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What should we do with ‘pretend’ terrorists?

Should a wannabe Canadian terrorist who lied about joining ISIS get away with nothing more than a slap on the wrist?

It never ceases to amaze me how some terrorists are heavily into getting their image out there on social media and in propaganda videos.

Do they do this as their way of frightening us? Is it an ego trip? Are they taunting law enforcement and intelligence agencies with “nyah, nyah you can’t get me!”? Are they not concerned that in effect they are painting huge targets on their backs? A kind of “yoo-hoo here I am! Take your best shot”.

We in Canada have a number of examples in this regard. Take John Maguire who began an Islamic State (ISIS) video with the words ‘O Canada – and no, he was not about to sing the national anthem? Or how about Farah Shirdon who dramatically burned his Canadian passport while vowing “We are coming for you Barack Obama!”? And then there is Andre Poulin who juxtaposed playing hockey in the northern Ontario city of Timmins with a screed about how he had embraced terrorism?

All wankers and all dead. As a consequence, none of them pose any threat to Canada or anywhere else for that matter, although there is the inspirational value of their martyrdom I suppose.

Which brings us to Shehroze Chaudhry.

The Burlington (Ontario) Muslim bragged that he had traveled to Syria in 2016 and committed acts of terrorism in the name of ISIS under the nom de guerre ‘Abu Huzayfah’. He was even featured in a ten-part New York Times (NYT) video series called Caliphate. That video won an Overseas Press Club prize and a Peabody Award.

Not surprisingly, the Royal Canadian Mounted Police (RCMP) began an investigation into Chaudhry. And that was the right thing to do in light of his claims. These were serious crimes and needed to be looked at. It turns out, however, that he made it all up. He never got to Syria (I have read where he may have traveled as far as Turkey but was turned back) and never joined ISIS. In other words, he lied.

Probably pissed off at the waste of investigative resources, the RCMP proceeded to charge him with terrorism hoax in September 2020. But a year later those charges were dropped, essentially granting this wannabe his freedom. His lawyer has stated that his client is “relieved”. And, despite the decision to impose a 12-month peace bond (a protection order made by a court under section 810 of the Criminal Code where a person appears likely to commit a criminal offence, but there are no reasonable grounds to believe that an offence has actually been committed).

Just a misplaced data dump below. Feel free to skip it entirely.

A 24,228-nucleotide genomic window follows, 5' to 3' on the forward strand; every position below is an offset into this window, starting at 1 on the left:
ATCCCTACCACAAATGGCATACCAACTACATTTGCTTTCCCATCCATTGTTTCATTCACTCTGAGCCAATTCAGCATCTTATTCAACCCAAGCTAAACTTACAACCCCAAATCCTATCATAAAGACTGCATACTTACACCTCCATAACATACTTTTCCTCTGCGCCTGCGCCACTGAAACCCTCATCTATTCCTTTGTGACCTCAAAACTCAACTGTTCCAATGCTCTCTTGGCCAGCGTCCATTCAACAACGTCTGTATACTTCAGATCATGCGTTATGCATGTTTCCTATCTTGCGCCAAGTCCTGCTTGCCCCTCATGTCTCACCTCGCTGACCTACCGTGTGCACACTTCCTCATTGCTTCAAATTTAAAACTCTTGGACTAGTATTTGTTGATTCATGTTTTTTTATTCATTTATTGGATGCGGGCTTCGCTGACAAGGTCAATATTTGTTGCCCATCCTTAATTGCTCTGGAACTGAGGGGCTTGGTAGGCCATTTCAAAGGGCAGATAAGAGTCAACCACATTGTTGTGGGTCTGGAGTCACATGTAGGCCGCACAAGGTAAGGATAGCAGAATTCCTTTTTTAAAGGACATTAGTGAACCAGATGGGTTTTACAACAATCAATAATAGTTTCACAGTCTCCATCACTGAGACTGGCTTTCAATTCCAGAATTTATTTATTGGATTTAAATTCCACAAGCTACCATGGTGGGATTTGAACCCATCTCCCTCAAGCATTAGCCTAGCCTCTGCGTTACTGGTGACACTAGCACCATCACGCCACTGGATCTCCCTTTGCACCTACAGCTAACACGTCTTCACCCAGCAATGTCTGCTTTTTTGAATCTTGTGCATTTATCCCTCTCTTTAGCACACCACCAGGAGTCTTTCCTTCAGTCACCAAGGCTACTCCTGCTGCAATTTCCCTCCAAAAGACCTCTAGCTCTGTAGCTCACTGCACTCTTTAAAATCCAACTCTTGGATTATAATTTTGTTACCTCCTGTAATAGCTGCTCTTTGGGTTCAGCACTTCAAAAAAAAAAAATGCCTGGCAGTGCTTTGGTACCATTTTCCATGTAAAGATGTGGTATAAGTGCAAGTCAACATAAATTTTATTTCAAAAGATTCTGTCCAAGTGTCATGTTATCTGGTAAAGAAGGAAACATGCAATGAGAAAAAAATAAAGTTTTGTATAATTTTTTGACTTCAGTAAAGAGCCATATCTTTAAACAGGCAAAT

RELATED: Borealis discusses Chaudhry’s hoax

The lawyer added that Chaudhry’s actions were “mistakes borne out of immaturity — not sinister intent. And certainly not criminal intent.” He also praised his client’s completion of a university degree and having maintained a job.

Well, that’s that then – NOT!

Aside from setting aside the lawyer’s fawning praise of a loser liar – don’t all defence lawyers do that anyway? – there remains the very real question of whether Chaudhry has really paid any price at all for what he did. What did he do? Let us count the ways in which he erred:

  • he claimed to have joined a terrorist group that rapes girls and throws people off buildings;
  • he said he himself had committed acts of extremism;
  • he wasted government of Canada resources for FOUR years: what did that cost the taxpayer?;
  • he acted as a propaganda star for ISIS;
  • he made a lot of good people, like NYT reporter Rukmini Callimachi, look dumb (The Overseas Press Club took back its award while the NYT returned the Peabody. The Pulitzer Prize Board also rescinded its recognition of the podcast as a finalist.).

And now he just walks free?

No requirement to go through a deradicalisation program? After all, if he really did try to join ISIS but was rebuffed, he did not do so for the dental plan the group offers. He must have held violent extremist views. What are those views now? Does he still pose a threat to Canadian public safety?

Or maybe he really has turned a corner. Maybe he will grow into a useful, productive Canadian. If so then great.

But is there really no penalty greater than a peace bond? What message does this send to others contemplating joining terrorist groups? For the record, I find the Canadian justice system woefully lenient and ineffective when it comes to terrorism. This case just reinforces my views.

So, Mr. Chaudhry congratulations on your freedom. I am not so sure you deserve it.

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By Phil Gurski

Phil Gurski is the President and CEO of Borealis Threat and Risk Consulting Ltd. and Director of the National Security programme at the University of Ottawa’s Professional Development Institute (PDI). Phil is a 32-year veteran of CSE and CSIS and the author of six books on terrorism.

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